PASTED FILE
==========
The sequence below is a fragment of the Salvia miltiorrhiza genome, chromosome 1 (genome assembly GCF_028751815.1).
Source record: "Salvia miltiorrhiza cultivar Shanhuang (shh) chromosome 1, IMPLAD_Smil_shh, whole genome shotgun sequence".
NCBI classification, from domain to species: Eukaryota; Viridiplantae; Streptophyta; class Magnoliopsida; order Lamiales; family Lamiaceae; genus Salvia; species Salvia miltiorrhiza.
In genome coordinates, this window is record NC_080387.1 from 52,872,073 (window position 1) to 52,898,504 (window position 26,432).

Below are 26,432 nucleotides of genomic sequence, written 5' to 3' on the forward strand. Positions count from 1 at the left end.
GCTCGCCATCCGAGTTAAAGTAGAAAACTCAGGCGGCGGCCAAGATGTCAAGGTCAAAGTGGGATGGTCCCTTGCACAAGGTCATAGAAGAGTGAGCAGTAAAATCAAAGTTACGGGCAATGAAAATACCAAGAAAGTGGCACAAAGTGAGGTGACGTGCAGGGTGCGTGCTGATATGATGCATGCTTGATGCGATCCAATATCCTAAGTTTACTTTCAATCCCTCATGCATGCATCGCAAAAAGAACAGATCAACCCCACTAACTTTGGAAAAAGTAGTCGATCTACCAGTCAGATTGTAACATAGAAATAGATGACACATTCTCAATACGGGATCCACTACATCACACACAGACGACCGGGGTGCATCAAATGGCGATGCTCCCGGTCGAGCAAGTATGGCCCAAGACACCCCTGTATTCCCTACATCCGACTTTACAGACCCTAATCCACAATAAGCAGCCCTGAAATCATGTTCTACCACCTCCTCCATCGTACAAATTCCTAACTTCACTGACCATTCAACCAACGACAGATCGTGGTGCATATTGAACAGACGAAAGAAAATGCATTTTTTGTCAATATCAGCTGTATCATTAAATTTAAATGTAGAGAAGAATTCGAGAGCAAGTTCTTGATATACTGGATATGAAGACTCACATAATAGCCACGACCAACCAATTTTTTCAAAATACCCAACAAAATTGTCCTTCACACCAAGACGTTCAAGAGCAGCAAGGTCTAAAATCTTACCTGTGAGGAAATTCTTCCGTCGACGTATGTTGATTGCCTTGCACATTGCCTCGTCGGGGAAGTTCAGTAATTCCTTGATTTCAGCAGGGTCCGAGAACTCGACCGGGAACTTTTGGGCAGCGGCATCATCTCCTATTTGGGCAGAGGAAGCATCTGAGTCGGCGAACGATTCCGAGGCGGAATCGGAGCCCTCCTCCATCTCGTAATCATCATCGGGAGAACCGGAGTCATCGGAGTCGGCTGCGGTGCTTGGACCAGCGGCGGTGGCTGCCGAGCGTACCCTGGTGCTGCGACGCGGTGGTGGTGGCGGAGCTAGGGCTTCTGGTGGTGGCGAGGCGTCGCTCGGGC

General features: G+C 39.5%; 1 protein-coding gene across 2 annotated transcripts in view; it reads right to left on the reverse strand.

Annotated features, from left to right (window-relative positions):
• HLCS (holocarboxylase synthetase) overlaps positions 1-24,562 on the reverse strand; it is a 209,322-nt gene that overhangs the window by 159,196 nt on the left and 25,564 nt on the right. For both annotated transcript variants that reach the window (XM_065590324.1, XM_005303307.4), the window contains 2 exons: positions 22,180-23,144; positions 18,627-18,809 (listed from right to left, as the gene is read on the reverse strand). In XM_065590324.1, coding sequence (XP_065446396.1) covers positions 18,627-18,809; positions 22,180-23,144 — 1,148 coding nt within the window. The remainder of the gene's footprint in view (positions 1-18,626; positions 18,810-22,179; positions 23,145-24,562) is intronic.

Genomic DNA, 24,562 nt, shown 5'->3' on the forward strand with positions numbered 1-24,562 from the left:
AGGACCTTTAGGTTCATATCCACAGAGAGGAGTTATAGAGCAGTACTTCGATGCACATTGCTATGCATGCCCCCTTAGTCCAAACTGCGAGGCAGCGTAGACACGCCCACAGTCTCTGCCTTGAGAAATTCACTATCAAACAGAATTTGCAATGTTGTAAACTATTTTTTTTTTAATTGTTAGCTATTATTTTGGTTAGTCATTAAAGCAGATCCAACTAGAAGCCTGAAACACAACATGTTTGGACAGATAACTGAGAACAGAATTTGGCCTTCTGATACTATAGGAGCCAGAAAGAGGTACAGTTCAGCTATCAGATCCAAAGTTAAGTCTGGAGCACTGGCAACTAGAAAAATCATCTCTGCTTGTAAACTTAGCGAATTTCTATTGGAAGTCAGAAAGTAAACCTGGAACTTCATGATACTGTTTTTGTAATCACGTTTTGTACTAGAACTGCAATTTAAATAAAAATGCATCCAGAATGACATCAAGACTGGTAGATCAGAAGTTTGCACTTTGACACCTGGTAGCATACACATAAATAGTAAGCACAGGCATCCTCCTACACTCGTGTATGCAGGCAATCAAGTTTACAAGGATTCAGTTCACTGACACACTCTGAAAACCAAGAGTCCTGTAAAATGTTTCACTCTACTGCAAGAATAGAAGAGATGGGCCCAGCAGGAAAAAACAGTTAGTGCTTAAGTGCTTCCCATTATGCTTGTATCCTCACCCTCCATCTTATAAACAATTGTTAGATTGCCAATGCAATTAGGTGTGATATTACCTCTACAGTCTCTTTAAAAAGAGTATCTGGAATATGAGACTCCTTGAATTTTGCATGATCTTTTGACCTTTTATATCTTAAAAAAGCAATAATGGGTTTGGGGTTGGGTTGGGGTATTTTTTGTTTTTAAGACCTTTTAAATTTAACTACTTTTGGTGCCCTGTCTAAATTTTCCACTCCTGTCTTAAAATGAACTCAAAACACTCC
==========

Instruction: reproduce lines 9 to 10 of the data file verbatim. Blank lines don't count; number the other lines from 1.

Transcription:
• HLCS (holocarboxylase synthetase) overlaps positions 1-24,562 on the reverse strand; it is a 209,322-nt gene that overhangs the window by 159,196 nt on the left and 25,564 nt on the right. For both annotated transcript variants that reach the window (XM_065590324.1, XM_005303307.4), the window contains 2 exons: positions 22,180-23,144; positions 18,627-18,809 (listed from right to left, as the gene is read on the reverse strand). In XM_065590324.1, coding sequence (XP_065446396.1) covers positions 18,627-18,809; positions 22,180-23,144 — 1,148 coding nt within the window. The remainder of the gene's footprint in view (positions 1-18,626; positions 18,810-22,179; positions 23,145-24,562) is intronic.

Genomic DNA, 24,562 nt, shown 5'->3' on the forward strand with positions numbered 1-24,562 from the left: